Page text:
About the Authors

León de Greiff
White Moon

Jorge Luis Borges
Borges and I

Dulce María Loynáz
The Mirror
Love Is…
I Dream of Classifying…

Darío Jaramillo Agudelo
Love Poem 8
Salinger Speaks
Imaginary Biography of
     Graham Greene

Santiago Mutis Durán
May 5th Night

World Voices Home

The Literary Explorer
Writers on the Job
Books Forgotten
Thomas E. Kennedy
Walter Cummins
Web Del Sol

Dulce María Loynáz

The Mirror

The mirror handing on the wall,
where I sometimes see myself in passing…
is a dead pond brought
into the house.
Corpse of a pond is the mirror:
still, rigid water containing
in itself remnants of color,
of the sun, of shadow…—movable
edges of the horizon burning, passing by
in circles, returning, never
burning up…—vague
reminiscence that coalesced in the glass
and cannot return to the distant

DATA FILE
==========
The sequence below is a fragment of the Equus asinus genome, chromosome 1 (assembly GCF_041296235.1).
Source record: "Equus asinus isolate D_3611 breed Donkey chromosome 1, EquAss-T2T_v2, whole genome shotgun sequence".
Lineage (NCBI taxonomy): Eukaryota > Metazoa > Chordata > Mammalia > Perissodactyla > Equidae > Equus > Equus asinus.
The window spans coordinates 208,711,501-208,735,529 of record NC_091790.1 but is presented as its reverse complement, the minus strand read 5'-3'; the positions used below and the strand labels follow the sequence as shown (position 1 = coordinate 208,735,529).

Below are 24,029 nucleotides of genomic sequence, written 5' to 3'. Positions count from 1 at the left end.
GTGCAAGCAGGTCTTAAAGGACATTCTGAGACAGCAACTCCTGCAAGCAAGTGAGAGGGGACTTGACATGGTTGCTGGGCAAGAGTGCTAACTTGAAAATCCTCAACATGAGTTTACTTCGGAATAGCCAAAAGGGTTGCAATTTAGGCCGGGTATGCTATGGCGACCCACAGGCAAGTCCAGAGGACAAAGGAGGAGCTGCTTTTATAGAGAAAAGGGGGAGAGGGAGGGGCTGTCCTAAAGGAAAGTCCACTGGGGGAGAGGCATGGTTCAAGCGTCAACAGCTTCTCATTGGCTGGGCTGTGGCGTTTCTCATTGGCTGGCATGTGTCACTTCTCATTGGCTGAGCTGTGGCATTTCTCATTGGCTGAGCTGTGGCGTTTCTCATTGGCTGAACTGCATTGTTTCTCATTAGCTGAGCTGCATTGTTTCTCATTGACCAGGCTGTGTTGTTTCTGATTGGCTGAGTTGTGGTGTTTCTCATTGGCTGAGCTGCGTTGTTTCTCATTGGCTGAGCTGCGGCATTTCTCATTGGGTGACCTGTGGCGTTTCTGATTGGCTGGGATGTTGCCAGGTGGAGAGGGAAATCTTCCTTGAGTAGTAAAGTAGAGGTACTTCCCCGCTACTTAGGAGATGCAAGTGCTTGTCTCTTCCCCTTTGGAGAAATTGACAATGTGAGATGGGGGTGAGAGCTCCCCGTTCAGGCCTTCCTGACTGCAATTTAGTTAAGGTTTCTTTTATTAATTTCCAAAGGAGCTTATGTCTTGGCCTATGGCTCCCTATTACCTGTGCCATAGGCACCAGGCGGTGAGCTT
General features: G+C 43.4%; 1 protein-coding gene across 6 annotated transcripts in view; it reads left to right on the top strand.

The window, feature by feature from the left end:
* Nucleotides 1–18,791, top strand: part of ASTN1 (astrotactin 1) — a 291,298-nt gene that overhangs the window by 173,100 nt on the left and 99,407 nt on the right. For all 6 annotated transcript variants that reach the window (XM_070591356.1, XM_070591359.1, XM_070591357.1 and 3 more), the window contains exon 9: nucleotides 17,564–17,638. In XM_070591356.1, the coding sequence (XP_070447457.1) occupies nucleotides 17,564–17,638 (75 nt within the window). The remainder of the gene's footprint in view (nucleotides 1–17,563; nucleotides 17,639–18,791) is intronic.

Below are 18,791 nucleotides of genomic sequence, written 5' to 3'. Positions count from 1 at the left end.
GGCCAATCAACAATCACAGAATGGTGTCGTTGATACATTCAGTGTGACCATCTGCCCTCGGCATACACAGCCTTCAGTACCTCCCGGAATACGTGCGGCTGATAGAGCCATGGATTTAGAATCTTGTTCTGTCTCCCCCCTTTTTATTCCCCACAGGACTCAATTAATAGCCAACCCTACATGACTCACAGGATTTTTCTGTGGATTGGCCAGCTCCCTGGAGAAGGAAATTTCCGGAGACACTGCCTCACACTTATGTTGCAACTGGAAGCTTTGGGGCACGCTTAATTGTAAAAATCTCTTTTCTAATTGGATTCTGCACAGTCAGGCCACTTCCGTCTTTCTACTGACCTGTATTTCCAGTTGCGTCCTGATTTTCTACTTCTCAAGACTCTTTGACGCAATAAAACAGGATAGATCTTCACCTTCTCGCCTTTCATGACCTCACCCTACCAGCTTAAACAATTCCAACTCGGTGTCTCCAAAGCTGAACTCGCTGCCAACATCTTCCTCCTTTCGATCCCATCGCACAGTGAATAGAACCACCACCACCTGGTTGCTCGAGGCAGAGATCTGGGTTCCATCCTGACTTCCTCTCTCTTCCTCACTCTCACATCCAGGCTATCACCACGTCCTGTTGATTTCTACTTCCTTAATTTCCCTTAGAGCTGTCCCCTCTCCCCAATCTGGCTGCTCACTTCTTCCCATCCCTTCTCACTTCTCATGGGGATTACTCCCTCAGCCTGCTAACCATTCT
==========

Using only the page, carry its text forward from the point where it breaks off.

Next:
land from where the pond was tore up,
still white
of moon and jasmine, still trembling
of rain and birds, its waters…
This is water tamed by death:
it's a ghost
of a living water that shined one day,
free in the world, lukewarm, suntanned…
Open to the happy wind that
made her dance…! The water doesn't dance
anymore; it will not reflect
the suns of each day. It is barely reached
by the withered ray filtered through
the window.
In what cold did they freeze you for so long,
vertical pond, no longer spilling
your stream over the carpet, no longer
emptying your remote landscapes
in the living room and your spectral
light? Gray, crystallized water,
my mirror, where I saw myself
so distant
some times, where I feared being kept
inside forever… Detached
from myself, lost in the mud
of ash made of limbering starts…

—Translated by Ilan Stavans